Essential information for end of life vehicle dismantling, depollution and recycling

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Are employers obliged to provide a reference for departing employees?

Sam Purvis, Managing Director at The Compass Partnership, HR, employment law and learning & development specialists, discusses references and whether or not an employer is obliged to provide one to an employee who is leaving.

 

Are employers obliged to provide a reference for departing employees? f
Sam Purvis

As a general rule, there is no legal obligation to provide a reference for employees leaving for a new job,; employers can decline to provide a reference if they wish to. But knowing whether to provide a reference or not and what information to include can often cause confusion and concern.

There are, however some exceptions to this rule. For example, certain roles in the financial services sector or candidates applying for a position at an academy or maintained school in England, where a reference is obligatory. 

If there is an express term in the contract of employment to provide a reference for a departing employee, employers should oblige when requested although providing such an express term is entirely a choice for employers and not a legal requirement.

Complying with GDPR and Data Protection laws

Employers must ensure that they comply with UK GDPR and Data Protection legislation, as providing a reference will generally involve processing and sharing personal data.

Employers should take care not to provide confidential information about an employee as part of a reference unless they are sure that the employee consents to sharing this data. Particular care must be taken when an employer is processing any special category data – for example, concerning an employee’s sickness absence record. 

What should a reference include?

The employer should ensure that the information contained in the reference is true, accurate and fair, and does not give a misleading impression. An inaccurate or misleading reference could lead to a potential claim for misrepresentation. 

A reference will usually include factual information, such as the dates of employment, the job title and the role undertaken. The prospective employer might also ask for additional information such as timekeeping, the reason for leaving, disciplinary records and performance and absence records. They often also request information such as the employee’s honesty and trustworthiness. However, care should be taken when including information of this nature as it can often be viewed as the personal opinion of whoever is giving the reference.

What should not be included in a reference?

The reference should ideally be limited to the referee’s specific knowledge of the employee, rather than speculation about their suitability for the new role and personal character. 

If an employer provides an inaccurate reference, includes some information that the employee did not know about, such as an impending conduct or capability allegation which results in the job offer being withdrawn, or declines to provide one because of a protected characteristic. The employee may have justification to seek damages and/or submit a tribunal claim, including a claim for discrimination in certain circumstances.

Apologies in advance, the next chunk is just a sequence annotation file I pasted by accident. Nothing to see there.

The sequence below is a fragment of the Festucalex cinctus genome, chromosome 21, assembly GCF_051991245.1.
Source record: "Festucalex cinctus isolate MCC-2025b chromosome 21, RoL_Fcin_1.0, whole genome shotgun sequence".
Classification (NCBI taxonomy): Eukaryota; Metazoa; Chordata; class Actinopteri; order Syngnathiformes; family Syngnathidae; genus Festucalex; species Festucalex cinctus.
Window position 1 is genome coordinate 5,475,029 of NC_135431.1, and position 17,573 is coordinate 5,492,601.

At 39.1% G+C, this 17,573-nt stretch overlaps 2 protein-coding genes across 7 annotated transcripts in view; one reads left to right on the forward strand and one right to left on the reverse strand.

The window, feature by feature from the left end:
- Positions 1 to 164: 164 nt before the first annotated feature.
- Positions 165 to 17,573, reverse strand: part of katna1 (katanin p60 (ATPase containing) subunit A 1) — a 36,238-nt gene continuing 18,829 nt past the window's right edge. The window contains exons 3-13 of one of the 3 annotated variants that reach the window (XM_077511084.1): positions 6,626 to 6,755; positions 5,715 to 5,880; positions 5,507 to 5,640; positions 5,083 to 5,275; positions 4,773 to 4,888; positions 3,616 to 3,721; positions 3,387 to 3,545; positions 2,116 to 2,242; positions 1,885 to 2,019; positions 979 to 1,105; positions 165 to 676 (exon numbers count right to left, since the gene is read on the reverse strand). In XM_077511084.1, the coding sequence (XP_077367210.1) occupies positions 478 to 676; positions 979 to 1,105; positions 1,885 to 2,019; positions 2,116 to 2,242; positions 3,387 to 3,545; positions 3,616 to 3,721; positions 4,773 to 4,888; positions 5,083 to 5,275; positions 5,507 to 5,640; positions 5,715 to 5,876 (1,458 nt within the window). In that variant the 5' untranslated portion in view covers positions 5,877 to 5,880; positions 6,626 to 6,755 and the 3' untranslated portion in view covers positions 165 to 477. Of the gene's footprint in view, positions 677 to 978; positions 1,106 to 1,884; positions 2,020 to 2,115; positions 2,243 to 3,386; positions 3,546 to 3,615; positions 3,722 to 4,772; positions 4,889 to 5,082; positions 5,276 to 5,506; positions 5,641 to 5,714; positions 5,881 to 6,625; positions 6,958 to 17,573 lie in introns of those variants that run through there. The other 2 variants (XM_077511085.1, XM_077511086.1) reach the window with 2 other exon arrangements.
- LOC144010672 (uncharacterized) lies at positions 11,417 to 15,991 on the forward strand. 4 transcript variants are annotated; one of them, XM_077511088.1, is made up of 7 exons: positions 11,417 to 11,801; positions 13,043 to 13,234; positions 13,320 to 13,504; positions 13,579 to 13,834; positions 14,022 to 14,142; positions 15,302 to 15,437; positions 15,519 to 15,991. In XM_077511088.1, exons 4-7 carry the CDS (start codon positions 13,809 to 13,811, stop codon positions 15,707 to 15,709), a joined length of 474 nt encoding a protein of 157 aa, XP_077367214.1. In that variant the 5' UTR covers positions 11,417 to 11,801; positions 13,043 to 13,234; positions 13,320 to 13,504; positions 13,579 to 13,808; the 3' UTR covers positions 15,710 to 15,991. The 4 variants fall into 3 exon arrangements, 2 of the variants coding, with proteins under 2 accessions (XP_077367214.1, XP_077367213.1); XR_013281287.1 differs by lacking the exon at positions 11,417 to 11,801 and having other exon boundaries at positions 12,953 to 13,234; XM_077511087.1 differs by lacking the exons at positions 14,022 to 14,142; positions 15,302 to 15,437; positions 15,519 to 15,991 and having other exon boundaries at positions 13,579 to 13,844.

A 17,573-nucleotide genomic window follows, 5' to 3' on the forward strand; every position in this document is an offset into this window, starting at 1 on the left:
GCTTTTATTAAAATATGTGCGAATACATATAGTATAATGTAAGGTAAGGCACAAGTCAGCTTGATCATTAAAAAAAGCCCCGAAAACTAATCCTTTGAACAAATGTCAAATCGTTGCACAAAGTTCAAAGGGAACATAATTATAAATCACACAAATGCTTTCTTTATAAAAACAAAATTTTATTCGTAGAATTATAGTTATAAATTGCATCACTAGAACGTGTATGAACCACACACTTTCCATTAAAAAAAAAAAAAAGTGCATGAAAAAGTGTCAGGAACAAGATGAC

Minimizing the risks of giving a reference

To minimize this risk of disputes occurring and to maintain fairness and consistency, employers should ideally have a reference policy in place to ensure that proper consideration is given by all people managers before deciding whether to provide a reference or not and what information to include.

All references should be marked as private and confidential to the addressee only and should ideally contain a disclaimer of liability on the part of the organization and also the manager providing the reference.

To find out how The Compass Partnership can support your business with all its HR needs, email Sam directly at sam@thecompasspartnership.co.uk or for more information on The HR Toolkit, visit www.compasshrtoolkit.com

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The views and opinions expressed on ATF Professional are solely those of the original authors and other contributors. These views and opinions do not necessarily represent those of the editor, publisher or staff of ATF Professional.

 

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Owain Griffiths

Owain Griffiths

Head of Circular Economy at Volvo Cars

Owain joined Volvo Cars in June 2021 to lead Circular Economy in the Global Sustainability Team. The company has committed to being a circular business by 2040 and has financial, recycled content and CO2 based targets for 2025, all of which Owain is working across the company to make happen. Owain previously worked for circular economy consultancy Oakdene Hollins where he advised businesses on evidence led circular economy implementation. 

Turning into a circular business and the importance of vehicle reuse and recycling.

The presentation will cover the work Volvo Cars is doing to achieve 2025 but mainly focus on the transformational work towards 2040 and the business and value chain changes being considered. Attention will be paid to the way vehicles are being dealt with at the end of life and the complexities of closing material and component loops. Opportunities and challenges which Volvo Cars is facing will be presented including engagement with 3rd parties and increasing pressure from stakeholders.